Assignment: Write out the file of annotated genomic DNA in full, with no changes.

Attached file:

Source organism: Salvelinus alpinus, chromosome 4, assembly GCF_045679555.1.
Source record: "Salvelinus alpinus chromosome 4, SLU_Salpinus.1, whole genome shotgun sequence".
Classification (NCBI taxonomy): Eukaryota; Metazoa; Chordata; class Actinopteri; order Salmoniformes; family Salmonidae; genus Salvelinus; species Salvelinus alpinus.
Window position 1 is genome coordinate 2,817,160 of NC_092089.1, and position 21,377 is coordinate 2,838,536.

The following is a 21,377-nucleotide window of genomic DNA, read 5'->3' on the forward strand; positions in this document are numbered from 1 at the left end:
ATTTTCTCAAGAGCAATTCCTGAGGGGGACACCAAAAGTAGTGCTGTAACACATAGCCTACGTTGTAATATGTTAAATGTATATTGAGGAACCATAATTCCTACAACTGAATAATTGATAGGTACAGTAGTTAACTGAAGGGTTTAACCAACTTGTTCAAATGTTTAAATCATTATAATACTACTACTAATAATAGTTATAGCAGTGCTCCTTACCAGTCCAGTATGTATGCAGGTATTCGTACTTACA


Source organism: Salvelinus alpinus, chromosome 4, assembly GCF_045679555.1.
Source record: "Salvelinus alpinus chromosome 4, SLU_Salpinus.1, whole genome shotgun sequence".
Classification (NCBI taxonomy): Eukaryota; Metazoa; Chordata; class Actinopteri; order Salmoniformes; family Salmonidae; genus Salvelinus; species Salvelinus alpinus.
Window position 1 is genome coordinate 2,817,160 of NC_092089.1, and position 21,377 is coordinate 2,838,536.

The following is a 21,377-nucleotide window of genomic DNA, read 5'->3' on the forward strand; positions in this document are numbered from 1 at the left end:
ATTTTCTCAAGAGCAATTCCTGAGGGGGACACCAAAAGTAGTGCTGTAACACATAGCCTACGTTGTAATATGTTAAATGTATATTGAGGAACCATAATTCCTACAACTGAATAATTGATAGGTACAGTAGTTAACTGAAGGGTTTAACCAACTTGTTCAAATGTTTAAATCATTATAATACTACTACTAATAATAGTTATAGCAGTGCTCCTTACCAGTCCAGTATGTATGCAGGTATTCGTACTTACA